2014 has been rife with changes and developments to the workplace relations landscape. It would be an
almost impossible task to comprehensively list all of
the year's relevant developments. However, we have chosen some of them to highlight here as we say farewell to 2014 and look ahead to all that 2015
Possibly the most highly anticipated of new issues to hit the landscape this year was the establishment of the Fair Work Commission’s new bullying jurisdiction.
Interestingly, despite the initial “shock, horror” thoughts and responses from employers and employer groups and even the Commission itself, the introduction of the new provisions has essentially resulted in an anti-climax of sorts.
The recent Annual Report issued by the Fair Work Commission (Commission) on 15 October 2014 shows that the once anticipated ‘tsunami’ of complaints was an over-reaction, with just 270
anti-bullying conferences and hearings having taken place nationwide in the period January to June 2014. Of these matters, only a small minority have resulted in formal decisions (21 of them, in fact) and only one of those decisions resulted in a finding that bullying had occurred and may reoccur. The remaining 20 such applications were dismissed.
The Commission’s Annual Report
More broadly, the Commission’s Annual Report indicates an increase in hearings generally, although the increases were, for the most part, relatively insignificant. The latest statistics as to unfair dismissal cases is that 79% of such applications settled at conciliation.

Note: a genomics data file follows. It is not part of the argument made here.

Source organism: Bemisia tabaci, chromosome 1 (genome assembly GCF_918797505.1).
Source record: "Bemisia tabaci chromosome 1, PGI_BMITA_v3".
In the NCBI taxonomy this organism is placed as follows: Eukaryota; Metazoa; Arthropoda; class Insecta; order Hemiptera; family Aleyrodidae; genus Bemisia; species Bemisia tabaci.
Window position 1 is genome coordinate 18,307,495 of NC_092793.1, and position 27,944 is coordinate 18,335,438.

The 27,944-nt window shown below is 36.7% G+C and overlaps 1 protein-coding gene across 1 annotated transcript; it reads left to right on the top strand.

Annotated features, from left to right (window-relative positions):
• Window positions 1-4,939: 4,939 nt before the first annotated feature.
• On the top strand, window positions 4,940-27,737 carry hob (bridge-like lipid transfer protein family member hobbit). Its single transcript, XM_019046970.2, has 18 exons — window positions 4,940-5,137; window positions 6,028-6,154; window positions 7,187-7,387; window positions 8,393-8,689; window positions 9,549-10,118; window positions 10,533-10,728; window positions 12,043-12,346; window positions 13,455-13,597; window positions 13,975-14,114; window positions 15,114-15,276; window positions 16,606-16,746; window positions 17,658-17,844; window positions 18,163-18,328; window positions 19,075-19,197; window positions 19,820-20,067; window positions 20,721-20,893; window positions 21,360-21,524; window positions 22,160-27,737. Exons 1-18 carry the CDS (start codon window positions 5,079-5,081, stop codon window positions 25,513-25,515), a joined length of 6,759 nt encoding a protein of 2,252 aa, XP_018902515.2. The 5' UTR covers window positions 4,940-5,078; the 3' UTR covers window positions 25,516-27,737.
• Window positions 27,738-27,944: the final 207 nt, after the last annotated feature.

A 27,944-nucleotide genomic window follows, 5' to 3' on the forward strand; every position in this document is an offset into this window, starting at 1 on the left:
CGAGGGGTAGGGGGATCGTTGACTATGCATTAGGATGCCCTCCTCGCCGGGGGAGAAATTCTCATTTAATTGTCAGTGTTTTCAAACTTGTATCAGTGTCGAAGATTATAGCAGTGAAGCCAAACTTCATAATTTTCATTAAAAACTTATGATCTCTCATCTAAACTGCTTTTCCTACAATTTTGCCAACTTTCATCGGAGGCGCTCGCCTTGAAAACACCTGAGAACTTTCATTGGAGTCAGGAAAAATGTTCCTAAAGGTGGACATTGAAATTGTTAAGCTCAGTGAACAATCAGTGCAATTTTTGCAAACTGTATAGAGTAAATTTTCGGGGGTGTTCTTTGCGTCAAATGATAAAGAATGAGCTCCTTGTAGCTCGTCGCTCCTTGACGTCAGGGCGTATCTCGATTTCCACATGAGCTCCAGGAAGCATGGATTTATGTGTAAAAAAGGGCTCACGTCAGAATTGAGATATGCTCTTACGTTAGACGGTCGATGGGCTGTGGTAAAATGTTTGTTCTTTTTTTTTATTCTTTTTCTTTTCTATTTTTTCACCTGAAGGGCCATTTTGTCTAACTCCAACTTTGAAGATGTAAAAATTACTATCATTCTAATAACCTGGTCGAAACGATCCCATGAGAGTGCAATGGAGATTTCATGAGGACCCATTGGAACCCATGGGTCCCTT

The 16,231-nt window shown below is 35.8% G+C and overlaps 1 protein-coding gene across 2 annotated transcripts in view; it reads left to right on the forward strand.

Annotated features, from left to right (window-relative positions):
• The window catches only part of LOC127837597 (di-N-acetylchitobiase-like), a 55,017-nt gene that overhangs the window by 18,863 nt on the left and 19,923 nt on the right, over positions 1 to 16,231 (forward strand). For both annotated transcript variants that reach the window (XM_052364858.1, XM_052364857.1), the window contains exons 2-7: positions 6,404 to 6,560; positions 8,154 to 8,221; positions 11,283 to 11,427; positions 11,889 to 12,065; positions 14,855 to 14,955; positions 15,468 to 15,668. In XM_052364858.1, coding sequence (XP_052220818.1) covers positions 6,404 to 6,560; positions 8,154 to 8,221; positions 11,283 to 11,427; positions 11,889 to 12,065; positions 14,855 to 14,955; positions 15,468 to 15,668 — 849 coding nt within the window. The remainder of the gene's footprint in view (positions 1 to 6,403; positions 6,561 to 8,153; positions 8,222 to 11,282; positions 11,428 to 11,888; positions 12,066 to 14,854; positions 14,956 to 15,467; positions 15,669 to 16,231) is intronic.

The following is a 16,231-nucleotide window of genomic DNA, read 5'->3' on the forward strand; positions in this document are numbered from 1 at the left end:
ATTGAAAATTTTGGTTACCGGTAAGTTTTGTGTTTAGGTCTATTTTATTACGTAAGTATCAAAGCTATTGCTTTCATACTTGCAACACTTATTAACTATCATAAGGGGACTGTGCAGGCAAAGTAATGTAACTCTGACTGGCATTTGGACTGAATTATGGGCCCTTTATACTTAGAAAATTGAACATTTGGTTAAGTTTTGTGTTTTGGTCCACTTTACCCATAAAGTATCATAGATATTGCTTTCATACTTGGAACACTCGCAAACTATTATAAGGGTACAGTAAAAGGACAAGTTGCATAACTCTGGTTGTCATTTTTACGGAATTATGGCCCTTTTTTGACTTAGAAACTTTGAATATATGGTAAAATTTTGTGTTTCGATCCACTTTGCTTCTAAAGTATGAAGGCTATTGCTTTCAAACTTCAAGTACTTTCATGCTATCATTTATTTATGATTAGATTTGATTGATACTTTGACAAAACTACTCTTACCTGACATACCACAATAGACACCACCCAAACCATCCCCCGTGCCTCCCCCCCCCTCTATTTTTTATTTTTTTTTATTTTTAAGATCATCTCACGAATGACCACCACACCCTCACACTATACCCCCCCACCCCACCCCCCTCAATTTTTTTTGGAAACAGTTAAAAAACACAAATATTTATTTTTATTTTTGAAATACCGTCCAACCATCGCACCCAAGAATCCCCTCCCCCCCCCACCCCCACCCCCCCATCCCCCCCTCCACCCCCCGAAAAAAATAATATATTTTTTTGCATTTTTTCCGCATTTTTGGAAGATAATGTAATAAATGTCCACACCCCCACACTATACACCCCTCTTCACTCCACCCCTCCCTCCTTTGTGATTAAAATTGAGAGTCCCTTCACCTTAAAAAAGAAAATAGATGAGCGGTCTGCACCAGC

A decline in the use of enterprise agreements by employers was indicated (for the second consecutive year) and there has also been a reduction in industrial action.
Pay rates and other monetary changes
From 1 July 2014 minimum rates of pay in Modern Awards increased by 3% following the 2014 annual wage review. A range of expense related allowances under Modern Awards were also increased in line with percentage increases to the Consumer Price Index. A new national minimum wage was also set. That rate, for a full time adult, is now $640.90 per week or $16.87 per hour.
Also on 1 July 2014, as we have written previously, the transitional provisions under Modern Awards ceased to apply and the full pay rates, casual loadings, shift allowances and penalties in Modern Awards began to apply (with minor exceptions).
Another change from 1 July 2014 was the annual increase to the high income threshold to $133,000.
Significantly, from 1 July 2014 employers became required to contribute 9.5% of an employee's ordinary time earnings into superannuation.
also in this issue
` Did you know - compulsory retirement at 65 is unlawful
` High Court has final word on real reason for adverse action
The Budget also introduced some key changes for employers to note, including the change to superannuation guarantee contributions which will
no longer increase to 12% over the next five years, instead remaining fixed for three years, rising to 10% from 1 July 2018 and then increasing by 0.5% each year until reaching 12%.
Trade Union Royal Commission 2014 has also seen the Honourable Dyson Heydon AC QC appointed to lead a Royal Commission
to enquire into the alleged financial irregularities
associated with the affairs of trade unions. The Royal Commission began the hearing process on 9 April 2014 and heard evidence from 120 witnesses.
An interim report to the Governor General is expected to be delivered on 15 December 2014. As to the ultimate conclusions and recommendations, that will be something which 2015 will deliver after the Royal Commission's extended term for hearing evidence.